Applying Donald Trump’s brand of anti-elitist populism to the Academy Awards in five easy steps can certainly make the Oscars great again.
The Oscars are not just a time for rich Hollywood folks to call themselves migrant workers to shame Donald Trump, they’re also a time to enjoy the clothing.
The boy Kubo is grieving—not in psychological stages, but in song, threnody. Kubo must undertake a spiritual journey, risking his sanity to learn how to live like a human being and poet.
For all its pretense about art and authenticity, ‘La La Land’ is painfully artificial and ends up having very little soul at its core.
A lot of Americans are turning their TV sets off when award shows get too political. That’s bad news for Hollywood, but good news for America.
The Oscars at their best are about one simple thing: Beautifying what is worth beautifying in American movies. This year, that’s Mel Gibson’s ‘Hacksaw Ridge.’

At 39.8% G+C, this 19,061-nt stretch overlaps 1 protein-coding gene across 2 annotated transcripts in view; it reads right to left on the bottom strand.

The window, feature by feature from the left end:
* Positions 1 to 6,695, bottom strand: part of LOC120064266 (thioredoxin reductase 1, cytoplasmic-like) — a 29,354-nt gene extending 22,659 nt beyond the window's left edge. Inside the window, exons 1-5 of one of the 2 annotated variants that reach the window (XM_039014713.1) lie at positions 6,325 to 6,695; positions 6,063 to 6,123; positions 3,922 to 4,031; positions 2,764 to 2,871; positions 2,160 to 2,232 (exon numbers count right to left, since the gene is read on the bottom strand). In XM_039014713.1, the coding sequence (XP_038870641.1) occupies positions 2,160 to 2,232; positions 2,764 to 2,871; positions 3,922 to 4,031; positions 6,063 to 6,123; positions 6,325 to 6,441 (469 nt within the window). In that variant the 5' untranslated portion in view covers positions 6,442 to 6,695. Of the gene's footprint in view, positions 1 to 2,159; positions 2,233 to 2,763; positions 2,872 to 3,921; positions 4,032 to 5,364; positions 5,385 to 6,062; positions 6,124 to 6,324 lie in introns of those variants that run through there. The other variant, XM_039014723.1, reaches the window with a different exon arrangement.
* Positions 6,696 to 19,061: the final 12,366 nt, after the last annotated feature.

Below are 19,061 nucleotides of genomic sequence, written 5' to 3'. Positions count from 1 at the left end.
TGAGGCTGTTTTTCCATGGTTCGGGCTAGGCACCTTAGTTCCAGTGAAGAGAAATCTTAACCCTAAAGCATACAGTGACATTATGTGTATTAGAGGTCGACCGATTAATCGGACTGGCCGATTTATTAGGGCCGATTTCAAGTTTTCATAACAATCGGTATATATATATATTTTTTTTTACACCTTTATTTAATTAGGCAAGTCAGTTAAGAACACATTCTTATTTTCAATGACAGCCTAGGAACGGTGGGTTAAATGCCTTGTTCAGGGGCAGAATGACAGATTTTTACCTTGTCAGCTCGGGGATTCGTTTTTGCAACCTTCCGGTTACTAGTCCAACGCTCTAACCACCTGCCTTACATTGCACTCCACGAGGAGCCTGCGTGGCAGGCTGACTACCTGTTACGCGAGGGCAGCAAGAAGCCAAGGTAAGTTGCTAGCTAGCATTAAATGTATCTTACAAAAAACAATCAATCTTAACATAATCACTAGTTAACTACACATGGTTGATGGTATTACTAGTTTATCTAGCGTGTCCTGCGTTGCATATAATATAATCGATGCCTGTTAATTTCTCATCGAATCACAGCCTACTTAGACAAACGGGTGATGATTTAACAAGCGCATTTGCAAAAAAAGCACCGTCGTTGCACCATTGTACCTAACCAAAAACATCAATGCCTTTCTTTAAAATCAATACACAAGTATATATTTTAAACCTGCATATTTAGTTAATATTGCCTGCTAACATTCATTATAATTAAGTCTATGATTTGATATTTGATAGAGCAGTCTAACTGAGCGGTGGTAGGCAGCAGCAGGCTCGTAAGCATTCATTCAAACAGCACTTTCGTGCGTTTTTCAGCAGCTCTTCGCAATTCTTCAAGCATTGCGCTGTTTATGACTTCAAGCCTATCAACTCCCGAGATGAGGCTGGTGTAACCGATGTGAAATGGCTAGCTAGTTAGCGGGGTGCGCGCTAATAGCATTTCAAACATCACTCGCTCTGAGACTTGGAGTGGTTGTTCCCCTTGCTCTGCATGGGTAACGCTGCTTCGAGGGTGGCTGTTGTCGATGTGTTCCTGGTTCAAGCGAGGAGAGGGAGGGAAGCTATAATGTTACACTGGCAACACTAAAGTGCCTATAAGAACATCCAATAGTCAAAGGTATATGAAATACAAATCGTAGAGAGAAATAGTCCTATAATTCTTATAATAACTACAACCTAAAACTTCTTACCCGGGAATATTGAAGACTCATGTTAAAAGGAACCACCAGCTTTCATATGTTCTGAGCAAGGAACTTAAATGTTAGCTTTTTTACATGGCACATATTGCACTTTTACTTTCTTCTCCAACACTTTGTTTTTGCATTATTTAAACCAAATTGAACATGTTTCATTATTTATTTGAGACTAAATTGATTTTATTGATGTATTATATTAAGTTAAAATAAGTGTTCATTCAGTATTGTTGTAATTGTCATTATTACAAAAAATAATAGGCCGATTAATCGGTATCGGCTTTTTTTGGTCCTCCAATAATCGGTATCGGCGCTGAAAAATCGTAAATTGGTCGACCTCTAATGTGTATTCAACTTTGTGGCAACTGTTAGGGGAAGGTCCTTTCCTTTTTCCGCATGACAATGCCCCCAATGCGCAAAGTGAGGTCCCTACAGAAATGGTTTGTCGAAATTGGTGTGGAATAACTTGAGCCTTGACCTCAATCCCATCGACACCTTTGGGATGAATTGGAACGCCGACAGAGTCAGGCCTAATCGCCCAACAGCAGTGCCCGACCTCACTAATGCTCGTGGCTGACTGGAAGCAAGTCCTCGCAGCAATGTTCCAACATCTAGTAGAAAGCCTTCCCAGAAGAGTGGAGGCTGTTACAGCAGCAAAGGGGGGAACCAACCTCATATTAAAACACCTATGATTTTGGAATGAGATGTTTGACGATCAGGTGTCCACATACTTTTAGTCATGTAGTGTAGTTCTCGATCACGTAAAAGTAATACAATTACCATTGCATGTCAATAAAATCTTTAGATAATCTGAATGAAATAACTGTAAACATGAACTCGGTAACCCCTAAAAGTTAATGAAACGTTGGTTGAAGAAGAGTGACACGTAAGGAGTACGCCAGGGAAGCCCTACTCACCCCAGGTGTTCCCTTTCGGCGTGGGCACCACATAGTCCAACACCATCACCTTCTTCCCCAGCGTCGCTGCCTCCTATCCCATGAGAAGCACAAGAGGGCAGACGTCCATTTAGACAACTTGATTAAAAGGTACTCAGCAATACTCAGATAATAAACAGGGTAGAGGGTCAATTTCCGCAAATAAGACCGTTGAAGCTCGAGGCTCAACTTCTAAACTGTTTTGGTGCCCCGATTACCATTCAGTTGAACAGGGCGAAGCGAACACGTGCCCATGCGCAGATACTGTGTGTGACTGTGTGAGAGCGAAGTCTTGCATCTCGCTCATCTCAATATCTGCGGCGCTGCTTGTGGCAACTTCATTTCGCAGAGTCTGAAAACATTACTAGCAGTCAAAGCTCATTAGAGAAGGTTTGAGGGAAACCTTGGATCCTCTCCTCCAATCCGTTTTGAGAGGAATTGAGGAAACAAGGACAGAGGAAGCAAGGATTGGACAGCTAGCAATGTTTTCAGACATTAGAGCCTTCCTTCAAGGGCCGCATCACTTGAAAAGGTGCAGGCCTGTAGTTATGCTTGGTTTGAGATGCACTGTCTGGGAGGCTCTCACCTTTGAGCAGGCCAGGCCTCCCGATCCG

Donald Trump has contradicted himself about whether he supports fighting in Iraq and Libya, so it’s likely we have no idea whether he would keep America out of wars or create new ones.
Despite his grand call to make America great again, Trump feeds on the growing cynicism of many Americans, insisting that holding to principles and following the rules is only for losers.
This year’s Oscars-nominated films are so artsy that pretty much nobody has seen them. It’s okay. We have this cheat sheet all ready for you.
The Oscars have, for the second straight year, failed to nominate any actors of color. It’s not that they’re trying to be racist. It’s just that they can’t help it.
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